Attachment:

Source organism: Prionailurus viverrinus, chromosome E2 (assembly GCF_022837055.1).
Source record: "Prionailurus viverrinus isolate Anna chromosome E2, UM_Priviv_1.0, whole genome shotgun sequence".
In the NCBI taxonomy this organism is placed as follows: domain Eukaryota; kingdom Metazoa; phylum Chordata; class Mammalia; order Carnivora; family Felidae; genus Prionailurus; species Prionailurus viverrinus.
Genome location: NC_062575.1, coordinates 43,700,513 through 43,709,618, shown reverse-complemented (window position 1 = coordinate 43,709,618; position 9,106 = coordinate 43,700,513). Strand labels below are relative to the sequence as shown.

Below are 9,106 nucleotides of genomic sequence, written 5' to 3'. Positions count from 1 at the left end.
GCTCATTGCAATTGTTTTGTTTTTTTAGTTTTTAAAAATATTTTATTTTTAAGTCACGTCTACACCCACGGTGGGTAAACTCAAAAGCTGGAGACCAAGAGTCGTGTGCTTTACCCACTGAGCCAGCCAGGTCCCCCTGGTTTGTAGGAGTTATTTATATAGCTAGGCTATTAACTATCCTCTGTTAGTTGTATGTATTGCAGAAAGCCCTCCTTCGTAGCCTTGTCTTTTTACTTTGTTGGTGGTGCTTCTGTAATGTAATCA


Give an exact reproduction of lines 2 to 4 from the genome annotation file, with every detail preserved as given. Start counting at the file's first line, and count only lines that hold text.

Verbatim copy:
Source record: "Prionailurus viverrinus isolate Anna chromosome E2, UM_Priviv_1.0, whole genome shotgun sequence".
In the NCBI taxonomy this organism is placed as follows: domain Eukaryota; kingdom Metazoa; phylum Chordata; class Mammalia; order Carnivora; family Felidae; genus Prionailurus; species Prionailurus viverrinus.
Genome location: NC_062575.1, coordinates 43,700,513 through 43,709,618, shown reverse-complemented (window position 1 = coordinate 43,709,618; position 9,106 = coordinate 43,700,513). Strand labels below are relative to the sequence as shown.